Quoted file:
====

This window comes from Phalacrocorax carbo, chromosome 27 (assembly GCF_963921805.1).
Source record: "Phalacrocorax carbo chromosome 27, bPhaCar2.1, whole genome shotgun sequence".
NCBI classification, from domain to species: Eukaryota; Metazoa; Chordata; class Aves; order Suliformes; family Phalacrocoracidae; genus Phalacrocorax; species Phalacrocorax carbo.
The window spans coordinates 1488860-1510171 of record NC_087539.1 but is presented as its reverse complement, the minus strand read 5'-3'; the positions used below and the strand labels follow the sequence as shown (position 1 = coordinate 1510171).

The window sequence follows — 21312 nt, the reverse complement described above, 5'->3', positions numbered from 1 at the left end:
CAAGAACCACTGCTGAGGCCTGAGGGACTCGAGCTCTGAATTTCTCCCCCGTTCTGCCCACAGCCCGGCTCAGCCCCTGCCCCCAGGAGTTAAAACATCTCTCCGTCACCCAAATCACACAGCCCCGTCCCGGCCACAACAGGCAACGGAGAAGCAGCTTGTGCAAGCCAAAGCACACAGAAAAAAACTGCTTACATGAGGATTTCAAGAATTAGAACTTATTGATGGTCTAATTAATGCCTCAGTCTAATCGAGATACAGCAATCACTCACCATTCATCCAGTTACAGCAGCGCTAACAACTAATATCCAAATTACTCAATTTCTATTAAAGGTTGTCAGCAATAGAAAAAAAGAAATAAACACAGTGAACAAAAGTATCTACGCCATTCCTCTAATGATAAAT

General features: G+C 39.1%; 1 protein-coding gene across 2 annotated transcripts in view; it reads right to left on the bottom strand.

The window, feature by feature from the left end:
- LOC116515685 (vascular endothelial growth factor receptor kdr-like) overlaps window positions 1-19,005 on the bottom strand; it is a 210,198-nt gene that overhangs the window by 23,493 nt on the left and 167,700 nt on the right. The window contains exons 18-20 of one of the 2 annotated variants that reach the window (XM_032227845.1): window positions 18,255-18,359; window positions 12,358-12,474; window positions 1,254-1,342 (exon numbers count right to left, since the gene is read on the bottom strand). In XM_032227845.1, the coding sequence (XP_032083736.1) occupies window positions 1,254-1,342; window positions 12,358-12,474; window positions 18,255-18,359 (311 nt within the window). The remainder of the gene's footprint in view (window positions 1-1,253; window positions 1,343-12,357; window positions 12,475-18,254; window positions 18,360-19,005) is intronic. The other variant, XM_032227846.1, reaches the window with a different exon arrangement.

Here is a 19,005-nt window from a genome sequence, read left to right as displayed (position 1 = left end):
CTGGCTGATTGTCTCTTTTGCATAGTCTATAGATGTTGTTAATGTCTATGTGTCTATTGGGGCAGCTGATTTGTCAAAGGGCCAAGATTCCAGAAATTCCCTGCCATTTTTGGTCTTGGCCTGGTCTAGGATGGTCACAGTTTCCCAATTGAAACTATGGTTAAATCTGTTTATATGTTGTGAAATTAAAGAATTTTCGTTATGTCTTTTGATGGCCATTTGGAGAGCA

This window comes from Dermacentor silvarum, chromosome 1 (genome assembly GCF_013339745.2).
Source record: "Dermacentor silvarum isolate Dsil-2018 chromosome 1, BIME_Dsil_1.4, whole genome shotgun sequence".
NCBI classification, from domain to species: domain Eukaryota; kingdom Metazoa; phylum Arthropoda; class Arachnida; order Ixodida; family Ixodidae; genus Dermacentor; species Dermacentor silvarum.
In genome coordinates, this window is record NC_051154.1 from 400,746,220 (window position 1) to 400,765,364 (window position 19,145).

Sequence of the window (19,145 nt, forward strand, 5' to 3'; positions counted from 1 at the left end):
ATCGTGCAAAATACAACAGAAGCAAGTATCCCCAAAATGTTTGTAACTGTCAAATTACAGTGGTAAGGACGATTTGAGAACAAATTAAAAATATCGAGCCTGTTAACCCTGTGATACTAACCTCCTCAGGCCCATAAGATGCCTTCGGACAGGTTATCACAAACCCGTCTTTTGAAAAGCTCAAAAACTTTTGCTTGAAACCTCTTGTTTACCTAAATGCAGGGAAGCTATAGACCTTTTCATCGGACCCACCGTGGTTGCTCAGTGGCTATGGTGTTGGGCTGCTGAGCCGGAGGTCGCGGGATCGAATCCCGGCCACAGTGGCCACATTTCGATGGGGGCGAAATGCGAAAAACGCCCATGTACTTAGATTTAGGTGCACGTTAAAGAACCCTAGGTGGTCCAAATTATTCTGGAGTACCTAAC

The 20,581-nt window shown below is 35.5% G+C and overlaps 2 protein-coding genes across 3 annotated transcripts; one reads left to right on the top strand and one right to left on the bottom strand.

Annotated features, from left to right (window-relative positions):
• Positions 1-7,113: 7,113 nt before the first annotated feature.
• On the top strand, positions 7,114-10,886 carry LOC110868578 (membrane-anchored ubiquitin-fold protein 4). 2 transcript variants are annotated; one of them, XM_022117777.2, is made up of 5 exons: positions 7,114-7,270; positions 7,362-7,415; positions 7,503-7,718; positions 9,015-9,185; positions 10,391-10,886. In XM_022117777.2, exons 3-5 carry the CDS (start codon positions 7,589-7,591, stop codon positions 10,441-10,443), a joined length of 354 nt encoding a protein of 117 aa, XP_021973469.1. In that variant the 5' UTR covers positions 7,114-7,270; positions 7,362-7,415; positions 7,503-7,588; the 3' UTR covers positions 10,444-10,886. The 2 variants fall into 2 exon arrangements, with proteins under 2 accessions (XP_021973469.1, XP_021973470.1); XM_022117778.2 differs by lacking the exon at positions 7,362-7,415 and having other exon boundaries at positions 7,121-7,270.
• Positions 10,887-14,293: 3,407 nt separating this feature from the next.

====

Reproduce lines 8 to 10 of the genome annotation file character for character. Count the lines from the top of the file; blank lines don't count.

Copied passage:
The window, feature by feature from the left end:
- LOC116515685 (vascular endothelial growth factor receptor kdr-like) overlaps window positions 1-19,005 on the bottom strand; it is a 210,198-nt gene that overhangs the window by 23,493 nt on the left and 167,700 nt on the right. The window contains exons 18-20 of one of the 2 annotated variants that reach the window (XM_032227845.1): window positions 18,255-18,359; window positions 12,358-12,474; window positions 1,254-1,342 (exon numbers count right to left, since the gene is read on the bottom strand). In XM_032227845.1, the coding sequence (XP_032083736.1) occupies window positions 1,254-1,342; window positions 12,358-12,474; window positions 18,255-18,359 (311 nt within the window). The remainder of the gene's footprint in view (window positions 1-1,253; window positions 1,343-12,357; window positions 12,475-18,254; window positions 18,360-19,005) is intronic. The other variant, XM_032227846.1, reaches the window with a different exon arrangement.

Here is a 19,005-nt window from a genome sequence, read left to right as displayed (position 1 = left end):